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Louise Distras - 'Black Skies' Single Review

Anger is an energy, and if you’re not pissing someone off then you’re probably doing something wrong. You’ve become compliant and have robably already had your details willingly entered on a spreadsheet of conformance. The revolution is dead, Che Guevara is a poster image while Lydon shouts about his life being commercialised long after he sold himself out. While we all suffered through lockdown, the rich got richer and seemed to just do whatever they wanted to do in an even more brazen fashion like they couldn’t care less about you. Let’s face it, they don’t. You’re just another cog, another mouth to suck their collective cocks. Louise Distras spent the past few years frustrated watching the world spiral out of control. The Brexit fallout has left a country divided while our government made sure it was busy looking after itself while ignoring the rules it set out for you. Welcome to a post-Covid cruel Britannia. ‘Black Skies’ is a taste of what to come. Steve Ignorant, founder of Crass and godfather to the anarchist Punk scene, opens the song with a short spoken word piece, lamenting the end of society with the lines ‘The dream is over, there’s no escape”. The music then kicks in, a dub-punk guitar driven track, fuelled by a smouldering petrol bomb that explodes on contact with the chorus. Distras’ vocals are direct and to the point, her voice raw from the years of dissent, as if they’ve been hung out to dry in the ice cold wind blowing between abandoned tower blocks. The chorus lines “Punk don’t work / People aren’t free / There is no democracy” are spat out after a feral, wounded howl. Anger drives the song, but so does a sense of disappointment. It's not the wild, swinging fury of youth, more the measured deliberate questioning of someone who wants and needs answers. Distras is only echoing what we all see while looking out of the bedroom window. We’ve all looked for saviours in the past few years to find most of them vapid and empty. It’s time to find a way to protest by using whatever method you have at your disposal. ‘Black Skies’ draws from our collective anger and channels it into 190 seconds of focused fury. I’ll be interested in seeing what she does next.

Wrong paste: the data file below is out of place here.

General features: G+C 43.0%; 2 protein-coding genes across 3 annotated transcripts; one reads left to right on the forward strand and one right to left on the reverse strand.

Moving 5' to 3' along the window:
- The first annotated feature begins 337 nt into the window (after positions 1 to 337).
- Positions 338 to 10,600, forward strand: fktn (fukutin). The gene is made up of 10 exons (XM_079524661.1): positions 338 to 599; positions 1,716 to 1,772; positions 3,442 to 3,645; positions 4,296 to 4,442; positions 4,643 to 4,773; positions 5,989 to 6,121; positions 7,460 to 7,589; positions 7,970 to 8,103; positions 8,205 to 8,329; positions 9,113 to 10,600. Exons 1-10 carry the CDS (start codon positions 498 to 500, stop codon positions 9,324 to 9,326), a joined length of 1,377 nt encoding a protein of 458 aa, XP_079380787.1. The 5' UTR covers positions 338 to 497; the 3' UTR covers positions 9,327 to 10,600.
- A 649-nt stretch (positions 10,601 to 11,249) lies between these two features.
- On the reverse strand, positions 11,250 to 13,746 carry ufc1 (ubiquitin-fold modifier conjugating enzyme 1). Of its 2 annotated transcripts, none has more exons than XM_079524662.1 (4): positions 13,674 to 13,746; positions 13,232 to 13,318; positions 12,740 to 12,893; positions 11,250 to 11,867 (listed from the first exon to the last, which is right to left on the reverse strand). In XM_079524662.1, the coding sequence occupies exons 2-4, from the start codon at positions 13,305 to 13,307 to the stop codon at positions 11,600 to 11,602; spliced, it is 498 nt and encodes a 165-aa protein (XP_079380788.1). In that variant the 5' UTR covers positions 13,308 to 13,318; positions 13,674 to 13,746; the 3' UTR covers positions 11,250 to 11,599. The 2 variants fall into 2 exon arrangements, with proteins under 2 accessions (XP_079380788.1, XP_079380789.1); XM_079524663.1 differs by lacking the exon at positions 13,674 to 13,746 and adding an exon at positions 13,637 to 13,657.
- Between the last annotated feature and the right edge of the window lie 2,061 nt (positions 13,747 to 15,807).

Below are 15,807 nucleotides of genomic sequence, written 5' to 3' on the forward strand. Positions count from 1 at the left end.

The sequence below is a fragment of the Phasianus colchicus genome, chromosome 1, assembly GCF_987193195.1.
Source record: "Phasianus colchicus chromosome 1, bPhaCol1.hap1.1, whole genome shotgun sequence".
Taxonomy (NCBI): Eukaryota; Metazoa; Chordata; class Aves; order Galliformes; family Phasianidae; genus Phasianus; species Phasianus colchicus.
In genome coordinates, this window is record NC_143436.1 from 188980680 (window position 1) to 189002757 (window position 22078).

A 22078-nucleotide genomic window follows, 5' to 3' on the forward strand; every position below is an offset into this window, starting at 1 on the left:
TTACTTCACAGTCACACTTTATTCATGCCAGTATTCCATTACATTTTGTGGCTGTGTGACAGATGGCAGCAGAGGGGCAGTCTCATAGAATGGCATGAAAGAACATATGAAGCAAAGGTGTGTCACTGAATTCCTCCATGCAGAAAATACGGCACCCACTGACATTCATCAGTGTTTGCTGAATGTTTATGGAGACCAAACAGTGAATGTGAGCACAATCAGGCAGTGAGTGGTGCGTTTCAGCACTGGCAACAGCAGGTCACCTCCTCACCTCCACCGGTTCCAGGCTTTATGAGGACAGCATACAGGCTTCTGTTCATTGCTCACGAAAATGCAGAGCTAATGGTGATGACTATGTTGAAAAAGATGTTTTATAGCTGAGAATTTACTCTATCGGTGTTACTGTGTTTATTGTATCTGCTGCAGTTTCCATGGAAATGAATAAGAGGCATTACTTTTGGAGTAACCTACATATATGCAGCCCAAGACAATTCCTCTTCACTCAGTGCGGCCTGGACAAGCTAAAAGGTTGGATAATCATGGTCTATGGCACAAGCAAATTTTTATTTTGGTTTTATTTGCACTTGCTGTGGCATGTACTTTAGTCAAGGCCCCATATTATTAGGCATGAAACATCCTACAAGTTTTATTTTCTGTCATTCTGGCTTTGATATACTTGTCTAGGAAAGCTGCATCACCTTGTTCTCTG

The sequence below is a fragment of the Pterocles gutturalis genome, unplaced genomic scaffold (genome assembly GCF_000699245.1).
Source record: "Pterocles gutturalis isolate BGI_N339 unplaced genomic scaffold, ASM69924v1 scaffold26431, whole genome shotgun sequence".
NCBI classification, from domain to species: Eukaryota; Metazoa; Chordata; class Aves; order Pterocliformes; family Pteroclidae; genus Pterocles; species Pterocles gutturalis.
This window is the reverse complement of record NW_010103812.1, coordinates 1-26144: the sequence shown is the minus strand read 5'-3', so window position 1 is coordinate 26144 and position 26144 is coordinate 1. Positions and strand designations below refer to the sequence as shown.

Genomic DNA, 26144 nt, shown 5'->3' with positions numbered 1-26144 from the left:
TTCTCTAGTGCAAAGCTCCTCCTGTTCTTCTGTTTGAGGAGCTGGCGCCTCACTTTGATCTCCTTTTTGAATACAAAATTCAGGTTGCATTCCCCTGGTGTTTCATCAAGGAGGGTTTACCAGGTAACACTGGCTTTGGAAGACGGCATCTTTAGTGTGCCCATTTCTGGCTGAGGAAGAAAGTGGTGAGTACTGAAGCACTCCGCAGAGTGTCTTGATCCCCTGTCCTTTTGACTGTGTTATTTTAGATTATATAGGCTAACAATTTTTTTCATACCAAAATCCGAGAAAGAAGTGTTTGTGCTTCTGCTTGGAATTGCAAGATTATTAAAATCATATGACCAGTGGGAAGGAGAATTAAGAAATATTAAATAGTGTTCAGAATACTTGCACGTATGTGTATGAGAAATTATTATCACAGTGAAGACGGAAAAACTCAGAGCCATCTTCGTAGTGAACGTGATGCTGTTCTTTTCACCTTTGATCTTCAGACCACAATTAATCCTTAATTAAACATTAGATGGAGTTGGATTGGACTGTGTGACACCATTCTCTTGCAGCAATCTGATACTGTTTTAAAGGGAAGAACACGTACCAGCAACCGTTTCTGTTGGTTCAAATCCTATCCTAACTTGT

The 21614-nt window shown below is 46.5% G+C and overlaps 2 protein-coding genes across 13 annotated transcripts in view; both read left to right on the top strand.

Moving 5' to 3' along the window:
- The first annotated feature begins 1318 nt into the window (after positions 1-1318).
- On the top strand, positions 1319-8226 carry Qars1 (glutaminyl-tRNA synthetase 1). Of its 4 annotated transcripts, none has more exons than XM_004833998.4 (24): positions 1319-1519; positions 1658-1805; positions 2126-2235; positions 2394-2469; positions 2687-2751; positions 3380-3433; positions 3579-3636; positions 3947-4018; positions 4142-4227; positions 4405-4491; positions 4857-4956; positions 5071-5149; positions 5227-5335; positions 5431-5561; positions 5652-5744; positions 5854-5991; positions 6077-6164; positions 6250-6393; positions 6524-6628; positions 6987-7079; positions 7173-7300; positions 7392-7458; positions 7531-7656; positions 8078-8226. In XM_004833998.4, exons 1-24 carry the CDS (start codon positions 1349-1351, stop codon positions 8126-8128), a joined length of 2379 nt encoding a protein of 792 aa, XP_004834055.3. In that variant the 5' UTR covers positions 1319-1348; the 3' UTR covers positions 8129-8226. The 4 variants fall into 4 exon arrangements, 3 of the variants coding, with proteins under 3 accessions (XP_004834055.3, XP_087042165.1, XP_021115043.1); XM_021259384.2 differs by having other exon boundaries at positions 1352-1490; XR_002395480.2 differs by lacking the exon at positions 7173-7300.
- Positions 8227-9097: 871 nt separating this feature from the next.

Review - Scott Hamilton


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